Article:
Law as a Tool to Protect

By: Abhishek Dwivedi

If you have ten thousand regulations you destroy all respect for the law.

– Winston S. Churchill

In 2014, when the new Indian government took charge, one of the first priorities it listed in its election manifesto was to repeal a host of redundant and obsolete laws. The idea was to simplify the doing of business in the country and emphasize the Make-in-India scheme. It seemed to be a simple task, and it forced us to think why weren’t these laws repealed earlier? There can be many answers to it. However, the answer that makes the most sense is that the object of the law in this country has been conceived as being more regulatory in nature than controlling. Society and its citizens are scared of something they cannot understand. And the easiest way to control the masses is to make the law a tool for a few by turning it into a complex matrix which the common masses cannot possibly read, let alone understand.

However, to see the operation of law only domestically will be an obvious injustice to its expandability. The desire to use law to regulate rather than protect is not limited to local or national governments. The creative or rather destructive use of International Law by countries to coerce less powerful nations into total submission is visible in almost every second UN proceeding. The indifference of the powerful nations (or the custodians of collective humanity, as they proclaim themselves to be) towards humanitarian predicaments of the Middle-East and the failure of international law in resolving them is not surprising. Greece is a recent example of how the cartel of creditors and capital exporting nations crushed a democratically elected socialist government with a series of economic and legal blows.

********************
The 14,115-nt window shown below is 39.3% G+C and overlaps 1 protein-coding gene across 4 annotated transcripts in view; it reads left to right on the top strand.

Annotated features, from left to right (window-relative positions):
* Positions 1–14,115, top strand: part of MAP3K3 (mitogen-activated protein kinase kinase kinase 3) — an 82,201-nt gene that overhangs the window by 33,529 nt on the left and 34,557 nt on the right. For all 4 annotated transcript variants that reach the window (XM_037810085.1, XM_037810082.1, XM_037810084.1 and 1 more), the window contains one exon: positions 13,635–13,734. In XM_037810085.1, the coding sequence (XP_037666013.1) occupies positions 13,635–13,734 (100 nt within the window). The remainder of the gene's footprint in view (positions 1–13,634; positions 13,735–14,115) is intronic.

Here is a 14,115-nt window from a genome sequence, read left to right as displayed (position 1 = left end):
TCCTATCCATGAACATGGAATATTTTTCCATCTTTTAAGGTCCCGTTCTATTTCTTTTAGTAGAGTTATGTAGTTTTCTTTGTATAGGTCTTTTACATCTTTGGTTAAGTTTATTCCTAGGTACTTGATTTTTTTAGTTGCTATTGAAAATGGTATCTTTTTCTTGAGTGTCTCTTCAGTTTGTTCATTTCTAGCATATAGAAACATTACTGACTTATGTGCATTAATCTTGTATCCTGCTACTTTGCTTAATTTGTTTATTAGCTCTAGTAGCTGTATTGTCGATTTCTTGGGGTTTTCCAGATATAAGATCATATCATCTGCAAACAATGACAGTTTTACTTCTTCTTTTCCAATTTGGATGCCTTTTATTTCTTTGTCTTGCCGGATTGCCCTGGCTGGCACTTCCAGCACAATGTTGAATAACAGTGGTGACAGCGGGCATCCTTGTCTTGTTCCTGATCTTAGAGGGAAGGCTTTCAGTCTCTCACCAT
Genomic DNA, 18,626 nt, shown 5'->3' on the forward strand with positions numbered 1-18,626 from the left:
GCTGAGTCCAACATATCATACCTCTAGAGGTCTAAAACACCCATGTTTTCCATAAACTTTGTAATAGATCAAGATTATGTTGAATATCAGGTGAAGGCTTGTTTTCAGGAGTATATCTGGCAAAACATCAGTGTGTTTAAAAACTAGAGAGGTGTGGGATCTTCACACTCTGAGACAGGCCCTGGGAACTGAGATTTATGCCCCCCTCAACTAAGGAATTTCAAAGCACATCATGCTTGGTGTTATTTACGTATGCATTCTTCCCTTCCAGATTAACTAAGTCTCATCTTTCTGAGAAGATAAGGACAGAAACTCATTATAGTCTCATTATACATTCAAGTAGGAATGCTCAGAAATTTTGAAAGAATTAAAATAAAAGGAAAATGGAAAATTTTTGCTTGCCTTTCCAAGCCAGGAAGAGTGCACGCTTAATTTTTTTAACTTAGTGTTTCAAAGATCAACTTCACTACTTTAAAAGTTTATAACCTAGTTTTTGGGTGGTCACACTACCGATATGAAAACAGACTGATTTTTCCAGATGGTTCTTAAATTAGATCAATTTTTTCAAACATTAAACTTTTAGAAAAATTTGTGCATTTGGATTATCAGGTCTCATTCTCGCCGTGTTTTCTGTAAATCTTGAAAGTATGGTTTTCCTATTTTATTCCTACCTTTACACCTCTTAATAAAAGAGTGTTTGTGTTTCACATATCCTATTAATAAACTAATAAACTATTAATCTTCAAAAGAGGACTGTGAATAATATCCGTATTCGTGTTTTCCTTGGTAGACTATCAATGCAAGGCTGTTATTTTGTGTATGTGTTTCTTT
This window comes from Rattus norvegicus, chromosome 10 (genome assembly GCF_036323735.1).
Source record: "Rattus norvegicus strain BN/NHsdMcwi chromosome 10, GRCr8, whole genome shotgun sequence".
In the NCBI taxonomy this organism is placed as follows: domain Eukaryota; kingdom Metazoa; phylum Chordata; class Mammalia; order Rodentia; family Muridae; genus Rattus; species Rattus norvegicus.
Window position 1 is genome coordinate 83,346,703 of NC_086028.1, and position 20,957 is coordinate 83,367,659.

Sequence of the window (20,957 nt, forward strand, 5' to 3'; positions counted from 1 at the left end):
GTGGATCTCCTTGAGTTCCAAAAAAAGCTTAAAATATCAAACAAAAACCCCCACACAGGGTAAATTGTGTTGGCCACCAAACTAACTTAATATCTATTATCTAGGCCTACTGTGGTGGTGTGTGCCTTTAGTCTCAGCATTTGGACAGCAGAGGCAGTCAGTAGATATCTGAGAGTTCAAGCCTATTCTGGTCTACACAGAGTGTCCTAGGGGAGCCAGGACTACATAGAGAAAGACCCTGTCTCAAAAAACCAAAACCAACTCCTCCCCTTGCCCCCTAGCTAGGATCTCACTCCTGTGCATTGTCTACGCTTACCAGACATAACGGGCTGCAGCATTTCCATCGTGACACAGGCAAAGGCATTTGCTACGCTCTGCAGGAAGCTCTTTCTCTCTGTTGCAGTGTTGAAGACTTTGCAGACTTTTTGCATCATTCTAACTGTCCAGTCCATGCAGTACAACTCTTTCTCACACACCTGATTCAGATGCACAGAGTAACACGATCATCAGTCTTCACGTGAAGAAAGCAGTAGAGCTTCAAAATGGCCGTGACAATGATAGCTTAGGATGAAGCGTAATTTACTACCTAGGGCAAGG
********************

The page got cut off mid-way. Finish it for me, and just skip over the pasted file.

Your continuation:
Again, to blame it on the western powers would be redundant when the Indian government itself has succumbed to its desire of regulating foreign subjects with the instruments of bilateral investment dispute settlement. Despite all these steps of repealing redundant laws in the name of Make-in-India, the government has decided to wreak havoc with an instrument that regulates foreign investment in the country. In March 2015, the Government of India released the much-awaited Draft Model Bilateral Investment Treaty (or the BIT). While there were hopes that the draft BIT, while doing away with the obvious lacunas, will reaffirm the National Democratic Alliance (NDA) government’s commitment to protect and promote foreign investment in the country, it failed to use the word “protect” even once in its preamble. The entire draft merely restated the government’s sole desire to regulate rather than protect. It would not be an exaggeration to say that the draft BIT, rather than decreasing investor claims, will stifle investments instead.

BIT is just an example where the Government’s over-enthusiasm to regulate has trumped the rational choice of a balanced regime. To use law as a mode to regulate and never protect is an approach that should never be encouraged. It is true that the fear of sanctions is an important tool in the operation of law. But it is equally true that law cannot be a tool for a few. There should be a fine balance between the two in order that the law protects the masses it seeks to regulate. The protection process should be threefold. Firstly, there is a need for making the law legible to common masses. I say this with the risk of attracting the ire of the lawyers. As Will Rogers remarked, the minute you read something that you can’t understand, you can almost be sure that it was drawn up by a lawyer. It is time we changed that. Secondlywhen law doesn’t work, work the law. A law which is not just is not a law at all. Mere repealing old laws will not work. It is time we re-worked almost all the laws with the intention of incorporating the ideal to protect. Finally, too many laws will only make society indifferent to the rule of law. In fact, redundant laws will only invalidate the necessity of important laws. It is time to unify the laws and make them neutral to gender, class and religion. The legal system cannot be a spider web. It is time for a Uniform Civil Code, to begin with, maybe.

As Tacitus said, the more corrupt the state, the more numerous the laws. Well, I am sure this government will try to avoid earning that reputation.

(Abhishek is former Editor-in-Chief of RMLNLU Law Review and is Founder-President of Society for Research in Law. He writes for Swarajya Magazine on issues of international law and foreign policy.)